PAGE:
The group focuses on synthetic inorganic and organic chemistry to make new metal-containing compounds with potential applications in biology. We are interested in the application of coordination complexes and metal-based compounds as diagnostic and therapeutic agents. Exploratory synthetic coordination chemistry and the design of new metal complexes underpins all of our research. We also investigate the roles of metal ions in cellular biology with a particular focus on chemical aspects of neurodegeneration. Our multidisciplinary research involves inorganic and organic synthesis followed by characterization utilizing a wide range of analytical techniques including: multinuclear NMR, electronic spectroscopy, EPR spectroscopy, mass spectrometry, HPLC, electrochemical techniques and X-ray crystallography.
The research group is based in the Bio21 Institute of Molecular Science and Biotechnology. The Institute provides state-of-the-art facilities for researchers in a dynamic interdisciplinary environment.
Metal-based Radiopharmaceuticals for Diagnostic Imaging and Therapy of Cancer.
There are several metallic radionuclides that can be used for either diagnostic imaging or radiotherapy. Our research focuses on developing methods to attach radioactive metal ions to tumour targeting peptides or antibodies. The resulting constructs can be used for either diagnostic molecular imaging or targeted radiotherapy depending on the selected radionuclide. Our research includes programs that focus on using the positron-emitting radionuclides 64Cu, 68Ga, and 89Zr for diagnostic imaging with positron emission tomography. We also pursue potential radiotherapeutic applications with the beta-emitting radionuclides 67Cu,177Lu and 188Re. Translation of this fundamental chemistry to pre-clinical and clinical trials is pursued in collaboration with the Peter MacCallum Cancer Centre and pharmaceutical companies.
Positron emission tomography (PET) can be used for the diagnosis and characterisation of breast cancer. The figure above shows a PET image of a positron-emitting copper cage amine complex tethered to an antibody (trastuzumab) selectively binding to a breast tumour xenograft in a mouse model.
Diagnosis and Therapy of Neurodegenerative Disease
Alzheimer’s Disease is associated with the presence of extracellular protein deposits where the major constituents are aggregated forms of a peptide called amyloid-β. We are designing metal complexes with radioactive isotopes (99mTc, 64Cu, 68Ga) that bind selectively to amyloid-β plaques with the goal of designing imaging agents to assist in early diagnosis and provide insight into the molecular nature of the condition. Other projects include designing new imaging agents to assist in the diagnosis of Parkinson’s disease.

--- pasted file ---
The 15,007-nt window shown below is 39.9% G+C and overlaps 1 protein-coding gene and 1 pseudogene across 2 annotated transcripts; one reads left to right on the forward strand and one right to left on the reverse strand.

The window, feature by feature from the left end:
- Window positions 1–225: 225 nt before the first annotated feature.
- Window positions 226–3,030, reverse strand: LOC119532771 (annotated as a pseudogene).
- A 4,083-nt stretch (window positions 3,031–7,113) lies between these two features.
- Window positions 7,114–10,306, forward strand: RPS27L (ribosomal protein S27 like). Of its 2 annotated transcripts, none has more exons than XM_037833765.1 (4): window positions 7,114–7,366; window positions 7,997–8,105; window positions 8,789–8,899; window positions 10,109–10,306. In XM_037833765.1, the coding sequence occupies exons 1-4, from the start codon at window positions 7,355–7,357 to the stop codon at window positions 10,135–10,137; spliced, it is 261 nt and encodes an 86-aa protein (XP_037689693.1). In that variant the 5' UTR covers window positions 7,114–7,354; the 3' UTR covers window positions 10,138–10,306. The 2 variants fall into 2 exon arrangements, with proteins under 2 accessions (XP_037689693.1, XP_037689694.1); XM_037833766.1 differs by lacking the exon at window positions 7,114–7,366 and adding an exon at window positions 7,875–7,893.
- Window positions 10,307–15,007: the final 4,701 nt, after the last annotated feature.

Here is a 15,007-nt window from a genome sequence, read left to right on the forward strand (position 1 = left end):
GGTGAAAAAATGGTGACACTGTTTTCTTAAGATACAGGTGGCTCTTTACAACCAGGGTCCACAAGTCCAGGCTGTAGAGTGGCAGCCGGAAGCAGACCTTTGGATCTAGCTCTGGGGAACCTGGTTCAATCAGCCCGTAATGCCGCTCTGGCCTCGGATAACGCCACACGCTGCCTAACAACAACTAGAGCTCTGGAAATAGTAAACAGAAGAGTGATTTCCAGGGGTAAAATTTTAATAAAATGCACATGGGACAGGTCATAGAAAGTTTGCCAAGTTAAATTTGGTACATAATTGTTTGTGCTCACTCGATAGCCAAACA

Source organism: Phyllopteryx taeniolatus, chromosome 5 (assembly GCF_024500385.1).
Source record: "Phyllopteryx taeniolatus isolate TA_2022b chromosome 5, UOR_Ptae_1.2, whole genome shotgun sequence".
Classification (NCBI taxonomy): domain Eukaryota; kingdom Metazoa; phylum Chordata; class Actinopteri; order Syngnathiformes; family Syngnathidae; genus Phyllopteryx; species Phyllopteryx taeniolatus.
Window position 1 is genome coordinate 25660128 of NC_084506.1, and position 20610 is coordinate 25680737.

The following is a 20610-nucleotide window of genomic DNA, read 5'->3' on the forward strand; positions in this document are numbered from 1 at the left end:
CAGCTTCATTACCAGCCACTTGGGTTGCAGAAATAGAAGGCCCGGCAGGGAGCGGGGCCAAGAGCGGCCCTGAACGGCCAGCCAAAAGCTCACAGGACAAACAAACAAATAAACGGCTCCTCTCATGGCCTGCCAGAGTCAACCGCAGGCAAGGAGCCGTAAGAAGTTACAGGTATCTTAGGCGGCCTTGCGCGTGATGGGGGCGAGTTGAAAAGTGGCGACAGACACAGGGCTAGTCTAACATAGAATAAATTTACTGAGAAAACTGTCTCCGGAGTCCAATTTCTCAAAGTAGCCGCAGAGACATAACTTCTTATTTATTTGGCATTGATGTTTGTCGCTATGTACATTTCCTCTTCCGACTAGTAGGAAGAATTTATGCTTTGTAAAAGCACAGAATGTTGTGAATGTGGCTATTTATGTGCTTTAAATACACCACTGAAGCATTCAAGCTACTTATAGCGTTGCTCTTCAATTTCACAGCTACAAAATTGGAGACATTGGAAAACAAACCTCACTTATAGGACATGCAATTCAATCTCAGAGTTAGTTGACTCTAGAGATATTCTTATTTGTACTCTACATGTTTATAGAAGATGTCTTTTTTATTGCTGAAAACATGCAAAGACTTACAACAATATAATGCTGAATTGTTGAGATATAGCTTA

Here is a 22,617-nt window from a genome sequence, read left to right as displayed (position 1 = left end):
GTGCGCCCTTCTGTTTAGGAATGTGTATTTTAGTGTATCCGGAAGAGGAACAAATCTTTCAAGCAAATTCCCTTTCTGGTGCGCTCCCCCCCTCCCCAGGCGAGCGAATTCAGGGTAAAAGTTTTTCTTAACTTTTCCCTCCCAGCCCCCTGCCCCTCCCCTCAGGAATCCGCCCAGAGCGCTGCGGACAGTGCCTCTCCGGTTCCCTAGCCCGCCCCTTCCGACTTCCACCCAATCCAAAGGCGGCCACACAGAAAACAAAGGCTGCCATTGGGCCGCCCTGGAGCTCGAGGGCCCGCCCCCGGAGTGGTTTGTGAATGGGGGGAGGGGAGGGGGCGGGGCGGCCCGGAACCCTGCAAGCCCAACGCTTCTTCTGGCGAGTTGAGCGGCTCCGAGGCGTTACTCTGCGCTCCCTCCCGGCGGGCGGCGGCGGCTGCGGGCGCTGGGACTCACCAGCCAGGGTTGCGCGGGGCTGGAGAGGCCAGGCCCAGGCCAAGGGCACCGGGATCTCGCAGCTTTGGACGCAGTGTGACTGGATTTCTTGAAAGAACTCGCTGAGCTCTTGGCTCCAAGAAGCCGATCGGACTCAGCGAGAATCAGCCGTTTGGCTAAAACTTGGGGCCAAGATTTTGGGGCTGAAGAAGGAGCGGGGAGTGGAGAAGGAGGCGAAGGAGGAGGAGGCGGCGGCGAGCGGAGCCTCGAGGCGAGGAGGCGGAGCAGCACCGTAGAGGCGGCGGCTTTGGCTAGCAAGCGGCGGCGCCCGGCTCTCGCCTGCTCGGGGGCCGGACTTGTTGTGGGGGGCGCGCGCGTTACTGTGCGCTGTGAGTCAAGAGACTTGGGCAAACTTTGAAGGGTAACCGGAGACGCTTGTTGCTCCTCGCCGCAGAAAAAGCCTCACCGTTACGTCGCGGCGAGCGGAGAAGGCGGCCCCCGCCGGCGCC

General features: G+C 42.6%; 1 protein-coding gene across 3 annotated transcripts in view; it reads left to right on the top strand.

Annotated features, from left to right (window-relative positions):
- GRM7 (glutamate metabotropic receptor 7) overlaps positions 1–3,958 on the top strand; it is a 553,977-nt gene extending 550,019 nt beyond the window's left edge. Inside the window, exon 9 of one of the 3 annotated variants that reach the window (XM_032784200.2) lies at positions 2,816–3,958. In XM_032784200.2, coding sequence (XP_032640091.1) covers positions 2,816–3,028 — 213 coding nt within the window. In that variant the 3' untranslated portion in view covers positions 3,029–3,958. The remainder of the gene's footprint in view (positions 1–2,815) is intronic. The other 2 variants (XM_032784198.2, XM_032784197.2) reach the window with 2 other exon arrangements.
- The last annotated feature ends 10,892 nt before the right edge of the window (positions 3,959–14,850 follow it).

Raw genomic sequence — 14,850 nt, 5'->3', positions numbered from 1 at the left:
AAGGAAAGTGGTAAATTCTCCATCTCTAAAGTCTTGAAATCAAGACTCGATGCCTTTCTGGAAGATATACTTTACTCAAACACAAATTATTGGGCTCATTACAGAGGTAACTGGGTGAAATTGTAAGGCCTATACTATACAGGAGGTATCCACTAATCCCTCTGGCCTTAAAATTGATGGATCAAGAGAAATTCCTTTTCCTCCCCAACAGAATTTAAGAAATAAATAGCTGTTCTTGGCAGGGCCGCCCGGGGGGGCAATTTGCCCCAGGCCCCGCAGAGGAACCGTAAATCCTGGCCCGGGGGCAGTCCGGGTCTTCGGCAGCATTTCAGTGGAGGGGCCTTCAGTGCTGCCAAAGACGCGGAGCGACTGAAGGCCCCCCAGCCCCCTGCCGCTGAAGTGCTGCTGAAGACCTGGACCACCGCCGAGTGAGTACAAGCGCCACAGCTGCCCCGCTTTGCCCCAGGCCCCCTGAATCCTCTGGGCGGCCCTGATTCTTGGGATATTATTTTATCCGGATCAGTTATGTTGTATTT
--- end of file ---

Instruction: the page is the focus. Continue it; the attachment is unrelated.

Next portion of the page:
We also investigate the roles of metal ions in cellular biology with a particular focus on changes associated with neurodegeneration. We strive to use this knowledge to guide the development of new therapeutic approaches for the treatment of Alzheimer’s and Parkinson’s diseases as well as motor neuron disease (amyotrophic lateral sclerosis). Aspects of this research involve collaboration with scientists from the Florey Institute of Neuroscience and Mental Health and the QIMR Berghofer Medical Research Institute. Our work on new therapeutic approaches for amyotrophic lateral sclerosis and Parkinson’s disease has been translated to clinical trials in collaboration with clinicians, and a pharmaceutical company.
Metal Ions in Catalysis and Synthesis
Other projects include:
1. The synthesis of new metal complexes with catalytic activity and developing new metal promoted reactions.
2. Exploratory synthetic chemistry with a general goal of making new new and interesting metal complexes.
3. Synthesis of luminescent metal complexes for applications in biology and analytical chemistry.